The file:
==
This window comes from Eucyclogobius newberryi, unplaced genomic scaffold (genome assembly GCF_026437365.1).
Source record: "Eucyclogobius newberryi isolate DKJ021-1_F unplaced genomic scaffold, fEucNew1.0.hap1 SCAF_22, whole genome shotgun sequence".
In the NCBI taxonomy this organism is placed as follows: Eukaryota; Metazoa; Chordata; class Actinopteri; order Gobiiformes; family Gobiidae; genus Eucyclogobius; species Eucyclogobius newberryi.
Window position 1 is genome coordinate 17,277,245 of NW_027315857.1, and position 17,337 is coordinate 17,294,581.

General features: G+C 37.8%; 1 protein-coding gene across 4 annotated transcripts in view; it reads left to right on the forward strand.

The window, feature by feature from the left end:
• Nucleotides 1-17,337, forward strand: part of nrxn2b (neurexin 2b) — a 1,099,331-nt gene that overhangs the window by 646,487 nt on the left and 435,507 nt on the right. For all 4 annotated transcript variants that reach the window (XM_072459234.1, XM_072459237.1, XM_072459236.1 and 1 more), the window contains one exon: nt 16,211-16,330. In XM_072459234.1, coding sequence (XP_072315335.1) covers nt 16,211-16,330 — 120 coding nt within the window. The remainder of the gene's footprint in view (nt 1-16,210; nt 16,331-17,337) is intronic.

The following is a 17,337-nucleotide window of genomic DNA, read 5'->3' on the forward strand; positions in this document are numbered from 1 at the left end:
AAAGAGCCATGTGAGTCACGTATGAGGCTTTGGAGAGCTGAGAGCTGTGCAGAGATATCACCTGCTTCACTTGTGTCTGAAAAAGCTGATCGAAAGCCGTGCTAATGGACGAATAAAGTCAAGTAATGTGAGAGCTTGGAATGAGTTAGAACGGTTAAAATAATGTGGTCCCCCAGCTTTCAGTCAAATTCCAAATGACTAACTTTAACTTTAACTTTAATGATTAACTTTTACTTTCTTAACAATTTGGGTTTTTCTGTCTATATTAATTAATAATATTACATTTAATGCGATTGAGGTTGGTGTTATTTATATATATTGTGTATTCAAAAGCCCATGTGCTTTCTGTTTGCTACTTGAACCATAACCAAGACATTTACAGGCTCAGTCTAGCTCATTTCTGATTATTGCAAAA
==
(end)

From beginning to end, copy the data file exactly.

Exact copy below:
This window comes from Eucyclogobius newberryi, unplaced genomic scaffold (genome assembly GCF_026437365.1).
Source record: "Eucyclogobius newberryi isolate DKJ021-1_F unplaced genomic scaffold, fEucNew1.0.hap1 SCAF_22, whole genome shotgun sequence".
In the NCBI taxonomy this organism is placed as follows: Eukaryota; Metazoa; Chordata; class Actinopteri; order Gobiiformes; family Gobiidae; genus Eucyclogobius; species Eucyclogobius newberryi.
Window position 1 is genome coordinate 17,277,245 of NW_027315857.1, and position 17,337 is coordinate 17,294,581.

General features: G+C 37.8%; 1 protein-coding gene across 4 annotated transcripts in view; it reads left to right on the forward strand.

The window, feature by feature from the left end:
• Nucleotides 1-17,337, forward strand: part of nrxn2b (neurexin 2b) — a 1,099,331-nt gene that overhangs the window by 646,487 nt on the left and 435,507 nt on the right. For all 4 annotated transcript variants that reach the window (XM_072459234.1, XM_072459237.1, XM_072459236.1 and 1 more), the window contains one exon: nt 16,211-16,330. In XM_072459234.1, coding sequence (XP_072315335.1) covers nt 16,211-16,330 — 120 coding nt within the window. The remainder of the gene's footprint in view (nt 1-16,210; nt 16,331-17,337) is intronic.

The following is a 17,337-nucleotide window of genomic DNA, read 5'->3' on the forward strand; positions in this document are numbered from 1 at the left end:
AAAGAGCCATGTGAGTCACGTATGAGGCTTTGGAGAGCTGAGAGCTGTGCAGAGATATCACCTGCTTCACTTGTGTCTGAAAAAGCTGATCGAAAGCCGTGCTAATGGACGAATAAAGTCAAGTAATGTGAGAGCTTGGAATGAGTTAGAACGGTTAAAATAATGTGGTCCCCCAGCTTTCAGTCAAATTCCAAATGACTAACTTTAACTTTAACTTTAATGATTAACTTTTACTTTCTTAACAATTTGGGTTTTTCTGTCTATATTAATTAATAATATTACATTTAATGCGATTGAGGTTGGTGTTATTTATATATATTGTGTATTCAAAAGCCCATGTGCTTTCTGTTTGCTACTTGAACCATAACCAAGACATTTACAGGCTCAGTCTAGCTCATTTCTGATTATTGCAAAA